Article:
January 26, 2016

Let's Be (Actual) Friends

Now that 2015 is over, I think I can say it: I am so happy "friendship"-in-the-Bad Blood-music-video-sense-of-the-word is over.

I don't mean "squad," because that's a word that's picked up and taken and wasn't born under the umbrella of the Taylor Swift 1989 tour, no matter how much we associate the two after months of "Please welcome to the stage." (Which Zeba Blay wrote about late last year.) But I will say "group." I'll say "clique." I'll even say "Instagram friends" because that's what the idea of friendship started morphing into last year, and just for a joke, I'll even say "coven." (Though sometimes that is truly the right word -- depending on whether or not you're actually badass and/or practicing forms of witchcraft.) (And if you are, well done you.) 

Last year, your group defined you, and I hated it. (~*hated it*~) And the relief I feel knowing I don't have to participate in that mentality anymore is one unlike any the world has known.

Friend groups have always stressed me out. In elementary school, I only had one (in eighth grade), and by ninth it had morphed into a friendship dragon where EVERYONE HAD TO HANG TOGETHER ALL THE TIME OR THE WORLD WOULD STOP AND WE WOULD ALL DIE. Unsurprisingly, we did not. But all through high school, I found myself latching on to groups, thinking I could identify myself through them or use them as a vessel to find people who really understood me. Why? Because we were a GROUP, and we were ALL FRIENDS, and that's how friendship works (I said, repeatedly, at one point making a list of the people I actually thought were my true blues). We hung out and we drank together and got in fights with people we didn't like together and talked shit together and left certain people out together (we all got our turn) and that's who we were, and it was great.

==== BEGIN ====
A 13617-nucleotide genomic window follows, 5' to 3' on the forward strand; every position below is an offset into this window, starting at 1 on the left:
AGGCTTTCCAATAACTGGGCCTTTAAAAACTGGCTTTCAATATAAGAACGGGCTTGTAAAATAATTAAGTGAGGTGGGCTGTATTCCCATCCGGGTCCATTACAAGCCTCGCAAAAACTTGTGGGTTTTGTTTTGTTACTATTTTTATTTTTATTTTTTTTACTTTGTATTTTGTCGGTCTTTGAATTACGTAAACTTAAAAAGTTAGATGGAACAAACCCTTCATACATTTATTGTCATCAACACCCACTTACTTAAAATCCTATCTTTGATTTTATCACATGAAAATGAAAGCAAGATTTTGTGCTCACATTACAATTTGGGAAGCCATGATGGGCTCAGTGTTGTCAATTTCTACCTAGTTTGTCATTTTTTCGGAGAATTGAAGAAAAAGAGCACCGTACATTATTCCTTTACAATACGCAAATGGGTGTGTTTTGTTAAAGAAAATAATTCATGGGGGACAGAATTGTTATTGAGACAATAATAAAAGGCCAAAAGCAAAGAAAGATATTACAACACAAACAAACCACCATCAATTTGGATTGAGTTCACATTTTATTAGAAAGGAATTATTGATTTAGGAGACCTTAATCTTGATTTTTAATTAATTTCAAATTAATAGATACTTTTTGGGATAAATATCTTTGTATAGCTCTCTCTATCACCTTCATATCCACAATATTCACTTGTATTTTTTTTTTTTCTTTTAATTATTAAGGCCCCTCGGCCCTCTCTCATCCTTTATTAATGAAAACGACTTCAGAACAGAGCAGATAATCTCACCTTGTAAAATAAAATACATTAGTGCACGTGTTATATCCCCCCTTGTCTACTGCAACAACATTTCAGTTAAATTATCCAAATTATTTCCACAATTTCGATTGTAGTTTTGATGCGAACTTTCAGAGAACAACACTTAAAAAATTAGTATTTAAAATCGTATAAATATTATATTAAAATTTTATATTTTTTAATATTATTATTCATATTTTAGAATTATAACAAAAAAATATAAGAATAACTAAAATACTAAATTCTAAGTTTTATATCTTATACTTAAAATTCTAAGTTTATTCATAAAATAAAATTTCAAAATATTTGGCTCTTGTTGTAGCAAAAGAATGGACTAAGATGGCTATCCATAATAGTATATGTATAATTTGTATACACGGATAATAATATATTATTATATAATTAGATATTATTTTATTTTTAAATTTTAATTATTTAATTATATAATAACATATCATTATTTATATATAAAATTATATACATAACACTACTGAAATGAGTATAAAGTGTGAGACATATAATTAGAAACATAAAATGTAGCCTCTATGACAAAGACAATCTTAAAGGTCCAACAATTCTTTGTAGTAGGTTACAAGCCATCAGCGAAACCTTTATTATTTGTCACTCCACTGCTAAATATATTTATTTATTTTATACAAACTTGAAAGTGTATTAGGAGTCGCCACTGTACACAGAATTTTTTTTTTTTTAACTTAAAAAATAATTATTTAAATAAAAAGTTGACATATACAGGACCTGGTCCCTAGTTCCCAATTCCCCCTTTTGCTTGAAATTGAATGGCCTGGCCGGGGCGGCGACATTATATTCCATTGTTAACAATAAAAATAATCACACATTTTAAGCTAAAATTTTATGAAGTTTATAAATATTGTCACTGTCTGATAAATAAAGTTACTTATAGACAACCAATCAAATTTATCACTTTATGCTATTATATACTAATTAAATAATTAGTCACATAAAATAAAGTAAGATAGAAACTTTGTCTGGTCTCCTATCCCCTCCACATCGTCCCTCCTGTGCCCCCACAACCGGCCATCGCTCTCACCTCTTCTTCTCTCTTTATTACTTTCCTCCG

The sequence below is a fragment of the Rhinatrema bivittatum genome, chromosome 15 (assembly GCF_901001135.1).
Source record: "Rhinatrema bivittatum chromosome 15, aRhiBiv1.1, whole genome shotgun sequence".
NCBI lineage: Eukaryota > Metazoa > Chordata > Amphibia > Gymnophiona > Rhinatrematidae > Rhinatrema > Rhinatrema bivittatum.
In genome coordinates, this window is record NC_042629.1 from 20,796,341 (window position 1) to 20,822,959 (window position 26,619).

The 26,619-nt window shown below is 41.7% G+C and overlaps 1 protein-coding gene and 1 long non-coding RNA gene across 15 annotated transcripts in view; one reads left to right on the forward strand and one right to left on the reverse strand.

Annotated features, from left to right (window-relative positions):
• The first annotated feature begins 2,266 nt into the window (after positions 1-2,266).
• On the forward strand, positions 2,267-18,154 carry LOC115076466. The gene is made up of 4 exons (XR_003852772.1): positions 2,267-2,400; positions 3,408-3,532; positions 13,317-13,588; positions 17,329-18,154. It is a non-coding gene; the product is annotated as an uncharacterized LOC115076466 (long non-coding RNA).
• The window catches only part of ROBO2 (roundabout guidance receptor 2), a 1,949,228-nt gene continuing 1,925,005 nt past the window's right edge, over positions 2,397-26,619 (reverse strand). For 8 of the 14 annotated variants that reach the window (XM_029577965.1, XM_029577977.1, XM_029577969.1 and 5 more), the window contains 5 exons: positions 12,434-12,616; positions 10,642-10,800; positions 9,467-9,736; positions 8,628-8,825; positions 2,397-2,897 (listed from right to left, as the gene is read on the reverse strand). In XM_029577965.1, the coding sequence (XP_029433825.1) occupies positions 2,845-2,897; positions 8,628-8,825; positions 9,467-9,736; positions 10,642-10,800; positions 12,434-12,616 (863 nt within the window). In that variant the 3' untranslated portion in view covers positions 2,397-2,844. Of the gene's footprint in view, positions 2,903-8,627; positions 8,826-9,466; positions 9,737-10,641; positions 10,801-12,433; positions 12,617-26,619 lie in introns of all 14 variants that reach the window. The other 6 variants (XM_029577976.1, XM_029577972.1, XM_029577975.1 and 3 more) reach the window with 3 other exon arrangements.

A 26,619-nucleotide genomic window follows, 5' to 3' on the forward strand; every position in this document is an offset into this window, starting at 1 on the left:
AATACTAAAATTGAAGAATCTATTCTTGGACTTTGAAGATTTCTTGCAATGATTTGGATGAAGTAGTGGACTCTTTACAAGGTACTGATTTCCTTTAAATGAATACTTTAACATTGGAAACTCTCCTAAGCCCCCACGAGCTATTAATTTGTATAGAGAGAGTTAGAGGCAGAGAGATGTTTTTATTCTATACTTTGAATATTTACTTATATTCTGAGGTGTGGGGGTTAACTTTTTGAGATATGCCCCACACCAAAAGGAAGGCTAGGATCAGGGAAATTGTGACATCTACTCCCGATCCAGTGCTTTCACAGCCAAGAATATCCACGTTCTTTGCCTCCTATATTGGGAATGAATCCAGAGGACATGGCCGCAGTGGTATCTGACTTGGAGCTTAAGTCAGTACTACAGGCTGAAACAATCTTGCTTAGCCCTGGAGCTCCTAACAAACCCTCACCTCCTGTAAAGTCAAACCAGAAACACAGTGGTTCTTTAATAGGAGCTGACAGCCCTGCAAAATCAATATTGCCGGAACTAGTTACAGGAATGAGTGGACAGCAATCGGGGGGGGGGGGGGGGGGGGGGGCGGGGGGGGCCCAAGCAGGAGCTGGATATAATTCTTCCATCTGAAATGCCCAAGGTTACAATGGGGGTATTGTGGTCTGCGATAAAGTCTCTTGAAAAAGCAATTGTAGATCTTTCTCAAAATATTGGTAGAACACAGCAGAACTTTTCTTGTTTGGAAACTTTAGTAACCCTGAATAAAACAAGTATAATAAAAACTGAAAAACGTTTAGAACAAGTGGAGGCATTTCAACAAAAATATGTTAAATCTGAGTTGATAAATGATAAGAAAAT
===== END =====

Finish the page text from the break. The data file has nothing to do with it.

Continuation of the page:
Except it wasn't great. I think I hung out with half a dozen different groups between grades 11 and 12, and at no point did I feel anything but anxiety, insecurity, and the need to be cool and not be myself. It was actually through my individual friendships -- the friendships I made organically over shared humour or shared weirdness or, in the case of one of my best friends, shared crushes with (because I liked the guy who liked her, and I figured if she and I became friends, he'd like me) (it didn't work out) (but she and I are still best friends, 15 years later, so there's that -- where there was an actual bond. One that allowed us both to be vulnerable and supportive and come back from misunderstandings without it turning into a thing. And those are the friendships I brought with me into my twenties.

Which were another backdrop of friendship cluster-fucks.

The thing about your early twenties is that you really believe your teens were about a million years ago. (They're not. Just like how at 30, I can only roll my eyes at my *~early, early~* twenties because I was still 29 in August and who do I think I am.) So you form new groups of "real" friends and tell yourself you're above all that group bullshit because these are your friends by choice. Which is true. But then, my friends and I began referring to us and our group as "THE GIRLS," officially solidifying ourselves as a collective and immediately making any unsanctioned one-on-one hangs impossible. Meaning: If you wanted to go for coffee with just one person, you'd still have to invite everybody else. If someone went out with another group, you felt hurt because what the hell? And if you found out THE GIRLS went to dinner without telling you, you felt so, so, so alone. (Even if it was spur of the moment and because it's 2005, texting wasn't what it is now.)

So as I trudged my way through the rest of my twenties, I hung out less in groups and more with best friends. Sometimes those best friends knew each other so we'd all hang, or sometimes they didn't, and we'd one-on-one dinner, or embark on adventures, or walk around the mall because the mall is amazing, but I felt safe and secure in my friendships because they were also a safe space where I could be completely myself and it wasn't about establishing a hierarchy of cool. It was just about friendship. (I mean, back in October, my one friend and I sat in silence watching baseball and eating fries because we were both feeling anxious but needed a pal. And it was amazing.)